Habitat and Distribution
Amargosa vole critical habitat (49 FR 45160) encompasses an area of 4,520 acres in southeastern Inyo County, California: T2ON R7E Sec.4, 5, N ½ and SE ¼ Sec.9, NW ¼ Sec.10, SW ¼ SW ¼ Sec.15, E ½ Sec.16,NW ¼ Sec.22; T21N R7E S ½ Sec.28, S ½ and NW ¼ Sec.29, Sec.32, 33. Within these areas, the major constituent elements that are known to require special management considerations or protection are marsh vegetation (primarily bulrushes of the genus Scirpus), springs, and some open water along the Amargosa River, which provide escape cover and an adequate food supply.
Critical habitat consists of all extant vole populations and significant areas of potential habitat from just north of Tecopa Hot Springs to the northern Amargosa Canyon, just south of Tecopa. The type locality (where the type specimen was found), near Shoshone, is not within critical habitat. No information exists suggesting that critical habitat boundaries should be revised.
The Amargosa vole has been found in isolated wetland habitats where bulrush is a dominant perennial overstory species. These form discontinuous narrow bands along the Amargosa River, broken by more “characteristic” desert vegetation dominated by creosote bush (Larrea tridentata), burrobush (Ambrosia dumosa) and desert holly (Atriplex hymenelytra). Perennial tributary spring sources interspersed along this section of the Amargosa River additionally create mesic habitat “islands” of cattails and bulrush, ranging in size from less than 1 to over 5 acres. Gould and Bleich (1977) located five individual voles in five separate areas where bulrush densities ranged from “moderate” to “high.” Four of the five sites were on slopes of less than 20 percent. The remaining site was on level ground. Bleich (1979b) subsequently captured 14 voles at a single site within “moderate” density bulrush habitat on level ground. Virtually all known trapping sites (six of seven) were closely associated with standing perennial surface water. No estimates of plant species composition were provided in these studies. Rado and Rowlands (1984) later described the vegetational composition at two sites where the Amargosa vole was captured. Information obtained using 8 the releve method (Mueller-Dombois and Ellenberg 1974) included estimates of vegetational cover by canopy height. A successful vole-trapping site in Amargosa Canyon was dominated by an overstory of bulrush, arrow weed (Pluchea sericea), seep-weed (Suaeda torreyanna), quailbush (Atriplex lentWormis), and southern reed (Phragmites australis). Understory vegetation included yerba mansa (Anemopsis calWornica) and saltgrass. Saltcedar (Tamarix ramosissima) was introduced at some point in the past and has recently become extremely dense in areas considered suitable vole habitat in northern Amargosa Canyon. Constituent vegetation at another vole site approximately 3 miles to the north in the Tecopa Lake Basin consisted of a less diverse plant assemblage dominated by an overstory of bulrush and an understory of yerba mansa, saltgrass, and reeds (Juncus sp.).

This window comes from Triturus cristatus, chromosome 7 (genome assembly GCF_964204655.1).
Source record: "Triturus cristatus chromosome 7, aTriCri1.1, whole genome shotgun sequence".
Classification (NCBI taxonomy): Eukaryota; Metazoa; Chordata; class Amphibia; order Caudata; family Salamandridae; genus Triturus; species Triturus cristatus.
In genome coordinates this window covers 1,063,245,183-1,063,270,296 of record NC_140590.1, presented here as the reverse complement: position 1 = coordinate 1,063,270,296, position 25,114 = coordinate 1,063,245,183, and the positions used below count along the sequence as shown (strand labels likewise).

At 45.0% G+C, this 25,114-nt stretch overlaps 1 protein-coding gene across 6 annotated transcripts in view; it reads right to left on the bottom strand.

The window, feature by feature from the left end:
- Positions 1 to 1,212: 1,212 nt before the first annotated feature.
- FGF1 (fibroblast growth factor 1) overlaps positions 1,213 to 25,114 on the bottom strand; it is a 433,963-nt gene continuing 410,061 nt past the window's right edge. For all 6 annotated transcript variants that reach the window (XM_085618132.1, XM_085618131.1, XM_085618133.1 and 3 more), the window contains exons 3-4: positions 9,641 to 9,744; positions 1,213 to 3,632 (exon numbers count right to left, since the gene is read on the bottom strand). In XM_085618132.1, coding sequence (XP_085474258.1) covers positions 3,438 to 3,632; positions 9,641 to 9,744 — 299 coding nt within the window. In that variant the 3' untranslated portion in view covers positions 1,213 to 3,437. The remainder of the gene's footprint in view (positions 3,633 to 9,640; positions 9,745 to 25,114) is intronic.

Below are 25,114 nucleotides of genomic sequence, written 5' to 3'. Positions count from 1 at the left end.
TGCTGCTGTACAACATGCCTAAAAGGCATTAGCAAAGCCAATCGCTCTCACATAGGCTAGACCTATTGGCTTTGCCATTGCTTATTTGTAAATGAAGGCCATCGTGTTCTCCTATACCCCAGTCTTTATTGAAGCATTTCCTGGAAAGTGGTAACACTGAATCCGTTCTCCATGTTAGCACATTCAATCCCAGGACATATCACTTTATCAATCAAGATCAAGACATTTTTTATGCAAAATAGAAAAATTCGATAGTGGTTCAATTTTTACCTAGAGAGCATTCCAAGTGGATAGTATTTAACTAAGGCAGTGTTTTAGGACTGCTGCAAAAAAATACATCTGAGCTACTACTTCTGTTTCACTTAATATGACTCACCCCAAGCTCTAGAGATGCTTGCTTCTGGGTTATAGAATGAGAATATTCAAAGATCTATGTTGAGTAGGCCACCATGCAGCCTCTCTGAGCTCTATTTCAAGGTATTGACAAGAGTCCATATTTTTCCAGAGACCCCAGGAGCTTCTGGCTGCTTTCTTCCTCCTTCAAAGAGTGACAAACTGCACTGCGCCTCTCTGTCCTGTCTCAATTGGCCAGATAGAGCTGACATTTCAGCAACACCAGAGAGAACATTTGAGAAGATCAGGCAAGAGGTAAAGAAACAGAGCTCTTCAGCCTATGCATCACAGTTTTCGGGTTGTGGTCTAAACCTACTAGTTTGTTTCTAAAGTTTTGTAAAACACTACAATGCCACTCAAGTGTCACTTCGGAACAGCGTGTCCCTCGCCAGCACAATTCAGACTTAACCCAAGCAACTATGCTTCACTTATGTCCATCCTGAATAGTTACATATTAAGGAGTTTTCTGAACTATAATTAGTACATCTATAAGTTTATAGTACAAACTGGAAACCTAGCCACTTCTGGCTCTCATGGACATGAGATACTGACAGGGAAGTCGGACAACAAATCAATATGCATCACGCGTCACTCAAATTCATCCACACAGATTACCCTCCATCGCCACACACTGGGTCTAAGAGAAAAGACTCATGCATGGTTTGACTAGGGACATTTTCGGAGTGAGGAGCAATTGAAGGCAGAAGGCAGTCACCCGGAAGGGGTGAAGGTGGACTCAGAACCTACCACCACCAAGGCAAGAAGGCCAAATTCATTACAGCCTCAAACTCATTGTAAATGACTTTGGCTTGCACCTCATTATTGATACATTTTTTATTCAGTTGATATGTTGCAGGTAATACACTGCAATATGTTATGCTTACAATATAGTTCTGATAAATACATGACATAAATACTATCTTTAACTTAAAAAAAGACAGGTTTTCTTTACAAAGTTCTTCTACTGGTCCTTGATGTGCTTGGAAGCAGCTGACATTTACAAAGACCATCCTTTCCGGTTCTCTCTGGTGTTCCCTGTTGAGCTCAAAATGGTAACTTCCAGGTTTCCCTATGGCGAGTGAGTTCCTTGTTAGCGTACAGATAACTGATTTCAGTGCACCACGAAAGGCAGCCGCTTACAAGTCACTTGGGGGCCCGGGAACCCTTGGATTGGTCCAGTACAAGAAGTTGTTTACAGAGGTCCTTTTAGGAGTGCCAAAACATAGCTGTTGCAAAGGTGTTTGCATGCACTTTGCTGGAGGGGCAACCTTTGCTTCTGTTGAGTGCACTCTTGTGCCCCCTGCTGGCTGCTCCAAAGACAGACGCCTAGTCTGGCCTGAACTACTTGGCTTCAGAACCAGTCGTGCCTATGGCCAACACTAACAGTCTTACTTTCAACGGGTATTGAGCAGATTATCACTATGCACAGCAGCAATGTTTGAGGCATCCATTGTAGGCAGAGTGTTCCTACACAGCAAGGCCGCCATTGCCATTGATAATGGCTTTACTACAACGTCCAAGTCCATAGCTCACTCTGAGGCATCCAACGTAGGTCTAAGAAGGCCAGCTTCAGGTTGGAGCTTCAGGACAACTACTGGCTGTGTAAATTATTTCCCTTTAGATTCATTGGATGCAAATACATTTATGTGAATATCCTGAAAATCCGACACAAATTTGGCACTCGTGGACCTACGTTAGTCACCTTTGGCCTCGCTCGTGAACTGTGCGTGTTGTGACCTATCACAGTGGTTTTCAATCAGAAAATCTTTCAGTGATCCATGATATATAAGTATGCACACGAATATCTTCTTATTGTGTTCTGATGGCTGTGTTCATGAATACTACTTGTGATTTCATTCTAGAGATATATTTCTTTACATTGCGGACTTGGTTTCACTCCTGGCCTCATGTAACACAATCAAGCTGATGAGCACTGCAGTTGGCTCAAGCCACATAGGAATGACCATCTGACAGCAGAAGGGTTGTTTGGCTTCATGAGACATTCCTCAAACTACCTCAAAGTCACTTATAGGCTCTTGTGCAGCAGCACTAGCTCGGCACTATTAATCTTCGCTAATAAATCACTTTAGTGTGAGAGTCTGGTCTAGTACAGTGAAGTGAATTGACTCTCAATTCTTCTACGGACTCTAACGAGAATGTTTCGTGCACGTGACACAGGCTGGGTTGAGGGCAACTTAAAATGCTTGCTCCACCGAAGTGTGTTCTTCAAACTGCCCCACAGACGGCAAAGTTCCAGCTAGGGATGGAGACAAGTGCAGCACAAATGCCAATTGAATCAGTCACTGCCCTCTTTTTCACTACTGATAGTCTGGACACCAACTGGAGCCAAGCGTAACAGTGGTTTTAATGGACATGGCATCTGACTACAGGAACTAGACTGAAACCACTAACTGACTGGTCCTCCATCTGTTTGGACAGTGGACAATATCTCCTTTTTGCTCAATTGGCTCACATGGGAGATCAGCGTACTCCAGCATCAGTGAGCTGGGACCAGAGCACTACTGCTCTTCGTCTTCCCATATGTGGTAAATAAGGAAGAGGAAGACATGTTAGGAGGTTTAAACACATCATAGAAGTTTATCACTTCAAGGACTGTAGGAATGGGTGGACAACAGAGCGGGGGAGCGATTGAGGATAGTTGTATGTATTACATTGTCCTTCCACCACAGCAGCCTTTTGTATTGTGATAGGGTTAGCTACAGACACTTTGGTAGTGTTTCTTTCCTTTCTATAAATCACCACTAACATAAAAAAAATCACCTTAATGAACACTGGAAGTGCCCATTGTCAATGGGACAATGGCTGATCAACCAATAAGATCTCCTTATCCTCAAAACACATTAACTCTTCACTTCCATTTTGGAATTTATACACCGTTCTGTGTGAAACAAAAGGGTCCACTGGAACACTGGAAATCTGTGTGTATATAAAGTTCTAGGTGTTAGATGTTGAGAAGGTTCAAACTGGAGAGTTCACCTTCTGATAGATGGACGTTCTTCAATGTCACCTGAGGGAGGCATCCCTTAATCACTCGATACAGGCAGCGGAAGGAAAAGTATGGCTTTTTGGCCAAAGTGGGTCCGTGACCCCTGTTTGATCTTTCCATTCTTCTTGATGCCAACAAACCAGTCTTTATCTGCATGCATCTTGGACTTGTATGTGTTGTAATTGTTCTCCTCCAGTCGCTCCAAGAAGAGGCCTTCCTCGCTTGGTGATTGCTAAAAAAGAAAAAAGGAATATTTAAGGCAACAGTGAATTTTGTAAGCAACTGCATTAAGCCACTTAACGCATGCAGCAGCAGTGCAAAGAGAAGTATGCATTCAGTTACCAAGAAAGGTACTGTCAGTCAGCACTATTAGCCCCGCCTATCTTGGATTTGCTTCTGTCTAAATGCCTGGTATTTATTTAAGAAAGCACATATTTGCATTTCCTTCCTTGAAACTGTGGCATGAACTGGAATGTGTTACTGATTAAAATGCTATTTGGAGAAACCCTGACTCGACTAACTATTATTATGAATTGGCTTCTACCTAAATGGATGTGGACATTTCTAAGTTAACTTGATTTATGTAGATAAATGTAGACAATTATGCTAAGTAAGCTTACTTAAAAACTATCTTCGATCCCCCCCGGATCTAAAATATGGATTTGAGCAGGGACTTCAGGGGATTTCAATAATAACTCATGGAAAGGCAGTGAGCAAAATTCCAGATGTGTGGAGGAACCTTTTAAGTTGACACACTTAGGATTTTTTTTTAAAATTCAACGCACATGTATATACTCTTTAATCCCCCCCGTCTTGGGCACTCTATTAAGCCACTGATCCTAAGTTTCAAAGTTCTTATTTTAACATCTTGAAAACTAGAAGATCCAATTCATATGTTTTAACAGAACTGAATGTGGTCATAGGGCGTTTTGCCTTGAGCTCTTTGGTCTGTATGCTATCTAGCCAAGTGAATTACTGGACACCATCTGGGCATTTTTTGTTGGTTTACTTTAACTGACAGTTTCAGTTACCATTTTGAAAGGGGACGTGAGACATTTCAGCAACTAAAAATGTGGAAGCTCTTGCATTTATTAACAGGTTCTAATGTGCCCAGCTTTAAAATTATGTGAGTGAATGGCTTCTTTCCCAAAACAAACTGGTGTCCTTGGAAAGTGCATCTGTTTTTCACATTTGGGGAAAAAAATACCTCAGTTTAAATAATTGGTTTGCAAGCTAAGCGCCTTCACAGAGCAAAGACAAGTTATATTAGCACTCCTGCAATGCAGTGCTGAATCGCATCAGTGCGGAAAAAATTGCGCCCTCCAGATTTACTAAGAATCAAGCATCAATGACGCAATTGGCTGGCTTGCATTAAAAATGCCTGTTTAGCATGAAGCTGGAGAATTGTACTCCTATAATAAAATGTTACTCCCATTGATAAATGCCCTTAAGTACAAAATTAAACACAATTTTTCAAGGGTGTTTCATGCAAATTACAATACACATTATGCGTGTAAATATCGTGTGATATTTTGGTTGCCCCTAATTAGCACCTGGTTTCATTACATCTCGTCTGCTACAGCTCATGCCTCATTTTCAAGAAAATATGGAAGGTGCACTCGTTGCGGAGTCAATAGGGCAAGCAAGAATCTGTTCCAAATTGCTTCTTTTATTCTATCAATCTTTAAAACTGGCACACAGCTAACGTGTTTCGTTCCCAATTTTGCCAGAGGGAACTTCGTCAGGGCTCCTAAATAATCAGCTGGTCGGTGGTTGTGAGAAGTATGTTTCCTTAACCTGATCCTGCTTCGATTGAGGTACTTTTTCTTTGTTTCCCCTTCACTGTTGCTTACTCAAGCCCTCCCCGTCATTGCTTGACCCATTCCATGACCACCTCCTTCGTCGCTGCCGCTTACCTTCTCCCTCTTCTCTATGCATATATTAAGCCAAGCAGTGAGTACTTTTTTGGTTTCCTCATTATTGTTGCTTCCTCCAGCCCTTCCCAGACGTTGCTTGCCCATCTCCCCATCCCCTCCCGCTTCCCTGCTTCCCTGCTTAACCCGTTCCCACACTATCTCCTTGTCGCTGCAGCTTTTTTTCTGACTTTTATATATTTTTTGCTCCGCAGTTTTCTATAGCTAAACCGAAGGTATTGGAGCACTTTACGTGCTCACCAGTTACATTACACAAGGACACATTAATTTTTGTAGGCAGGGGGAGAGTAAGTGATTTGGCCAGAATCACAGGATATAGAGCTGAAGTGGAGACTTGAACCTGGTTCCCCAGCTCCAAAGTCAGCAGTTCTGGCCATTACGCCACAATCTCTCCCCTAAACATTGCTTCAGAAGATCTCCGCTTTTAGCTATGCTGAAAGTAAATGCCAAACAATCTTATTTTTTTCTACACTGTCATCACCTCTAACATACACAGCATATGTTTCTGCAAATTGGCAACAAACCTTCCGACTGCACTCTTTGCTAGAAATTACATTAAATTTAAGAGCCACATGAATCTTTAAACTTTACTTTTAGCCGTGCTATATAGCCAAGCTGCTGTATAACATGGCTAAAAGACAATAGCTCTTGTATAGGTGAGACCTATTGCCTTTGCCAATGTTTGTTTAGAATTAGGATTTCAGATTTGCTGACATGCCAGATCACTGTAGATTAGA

The current distribution of the Amargosa vole extends discontinuously from a tributary spring site located in the SW ¼ NE ¼ of Sec.33, T21N R7E; south to the SW ¼ SW ¼ of Sec.15, T20N R7E, San Bernardino Baseline Meridian. The distribution of this rodent appears to coincide principally with isolated bulrush-cattail “pockets” that are not subjected to regular inundation during heavy summer thunderstorms. Although the precise area of wetland habitats in the Tecopa Lake Basin and Amargosa Canyon has not been determined, such areas do not exceed 500 acres each. Amargosa voles have recently been live-trapped in wetland habitats from the following localities: T21N R7E, Sec.33; T2ON R7E Sec.4, 5, 9, 15, San Bernardino Baseline Meridian (Bleich 1979b, Rado and Rowlands 1984, Murphy and Freas 1989). Wetland habitats above 1,370 feet (410 meters) elevation (upland) are not susceptible to inundation by seasonal flooding; habitats below 1,370 feet (410 meters) elevation (lowland) are vulnerable to flooding.
Occupied habitat patches above 1,370 feet (410 meters) elevation include the marsh created by the developed warm spring east of Tecopa Hot Springs Road immediately north of the community of Tecopa Hot Springs on land administered by the Bureau ofLand Management (BLM). These occupied patches also include the narrow tule marsh running through the Tecopa Hot Springs County Park west of Tecopa Hot Springs road, and the tule marsh on both sides of Tecopa Hot springs Road east of the railroad grading and immediately north of the community of Tecopa on lands administered by BLM. The property owned by The Nature Conservancy is expected to provide additional secure habitat for voles (Murphy and Freas 1989). These habitat patches will be the focus of initial recovery efforts to achieve the interim recovery objective.
The Amargosa River drainage, extending downstream for approximately 5 linear miles (8 kilometers) from the southernmost documented Amargosa vole locality, has been inventoried unsuccessfully for the species (Rado and Rowlands 1984, Rado 1985). A narrow but almost continuous band dominated by cattails and bulrush existed at the time of these surveys. Prior investigators hypothesized that these habitats are intermittently submerged by flash flood waters through the Amargosa Canyon. Thus, although the habitat is seemingly favorable, the flooding creates an unstable situation that may limit vole dispersal and colonization (Rado and Rowlands 1984, Murphy and Freas 1989).